Lying is one of those embarrassing things that demands euphemisms. No one wants to say "I lied" or "I fibbed" or "I wrote fan fiction." So when called on the carpet for a lie, people reach into the lexical abyss for euphemisms.  Continue reading...
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"I'm trying to stave off a cold," a friend said. Another responded, "Wine will work for that." Neither probably realized that, indeed, to "stave off" has its origins in wine, or something like wine.  Continue reading...
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Earlier this year the Associated Press Stylebook issued one of its frequent updates. "Do not use ride-sharing" to refer to services such as Uber and Lyft, the stylebook counseled; instead, use the modifier ride-booking or ride-hailing. It was the AP's quixotic bid to stem the increasingly common use of sharing to refer to a wide range of activities that are not quite as selfless as the word share may suggest.  Continue reading...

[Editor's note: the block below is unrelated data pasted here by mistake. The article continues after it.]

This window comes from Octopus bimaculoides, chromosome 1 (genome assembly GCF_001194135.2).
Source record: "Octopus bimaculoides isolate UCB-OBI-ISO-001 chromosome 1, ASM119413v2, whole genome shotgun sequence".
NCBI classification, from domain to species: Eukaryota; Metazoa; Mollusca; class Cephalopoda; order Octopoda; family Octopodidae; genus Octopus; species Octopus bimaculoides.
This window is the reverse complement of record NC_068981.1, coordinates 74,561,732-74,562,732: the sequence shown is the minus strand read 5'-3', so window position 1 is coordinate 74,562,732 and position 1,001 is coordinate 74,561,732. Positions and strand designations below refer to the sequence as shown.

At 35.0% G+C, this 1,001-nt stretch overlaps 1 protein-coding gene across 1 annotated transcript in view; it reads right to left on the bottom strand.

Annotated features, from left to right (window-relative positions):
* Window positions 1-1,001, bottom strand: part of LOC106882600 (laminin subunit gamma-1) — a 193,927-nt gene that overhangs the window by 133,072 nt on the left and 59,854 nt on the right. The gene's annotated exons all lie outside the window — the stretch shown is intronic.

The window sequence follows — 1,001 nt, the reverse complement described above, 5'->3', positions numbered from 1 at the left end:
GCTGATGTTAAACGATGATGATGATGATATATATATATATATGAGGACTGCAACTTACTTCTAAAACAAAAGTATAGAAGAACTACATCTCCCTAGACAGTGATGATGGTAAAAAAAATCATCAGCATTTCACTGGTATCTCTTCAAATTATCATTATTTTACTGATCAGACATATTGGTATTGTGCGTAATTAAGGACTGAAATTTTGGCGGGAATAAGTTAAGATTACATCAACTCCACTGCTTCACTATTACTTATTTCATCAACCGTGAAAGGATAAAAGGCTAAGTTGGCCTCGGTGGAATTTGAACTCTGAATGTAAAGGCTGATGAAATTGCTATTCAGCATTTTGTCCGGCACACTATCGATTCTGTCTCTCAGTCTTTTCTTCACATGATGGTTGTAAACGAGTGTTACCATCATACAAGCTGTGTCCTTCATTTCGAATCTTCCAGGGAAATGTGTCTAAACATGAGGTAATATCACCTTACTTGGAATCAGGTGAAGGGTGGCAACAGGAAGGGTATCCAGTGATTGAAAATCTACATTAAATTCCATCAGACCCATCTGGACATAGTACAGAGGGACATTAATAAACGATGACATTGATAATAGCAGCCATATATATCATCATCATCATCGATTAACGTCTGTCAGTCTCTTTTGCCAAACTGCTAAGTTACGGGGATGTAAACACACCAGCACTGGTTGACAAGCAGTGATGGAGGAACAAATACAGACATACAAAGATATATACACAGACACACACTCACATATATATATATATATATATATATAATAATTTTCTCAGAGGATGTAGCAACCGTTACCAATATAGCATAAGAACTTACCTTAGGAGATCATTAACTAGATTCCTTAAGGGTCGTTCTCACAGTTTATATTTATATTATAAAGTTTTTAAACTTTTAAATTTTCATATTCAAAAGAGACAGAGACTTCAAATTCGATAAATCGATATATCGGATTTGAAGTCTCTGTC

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For the latest installment of the Slate podcast Lexicon Valley, I take a look at the peculiar history of the word pumpernickel — a kind of German bread with an origin that turns out to be downright devilish.  Continue reading...
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In The Atlantic, Peter Beinhart called out a euphemism that was somehow common and under-the-radar at the same time: "Newspaper editors, lend me your ears: Please, never allow the phrase 'muscular foreign policy' to blight your pages again."  Continue reading...
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At the 2015 American Crossword Puzzle Tournament, it came down to a neck-and-neck battle between Dan Feyer and Tyler Hinman, the two titans of speed-solving. And in an absolutely heart-stopping finish, Dan beat Tyler by half a second.  Continue reading...
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People awakening from a "nightmare" often have the sensation that they can't breathe. Not surprising: That's where the word "nightmare" comes from.  Continue reading...
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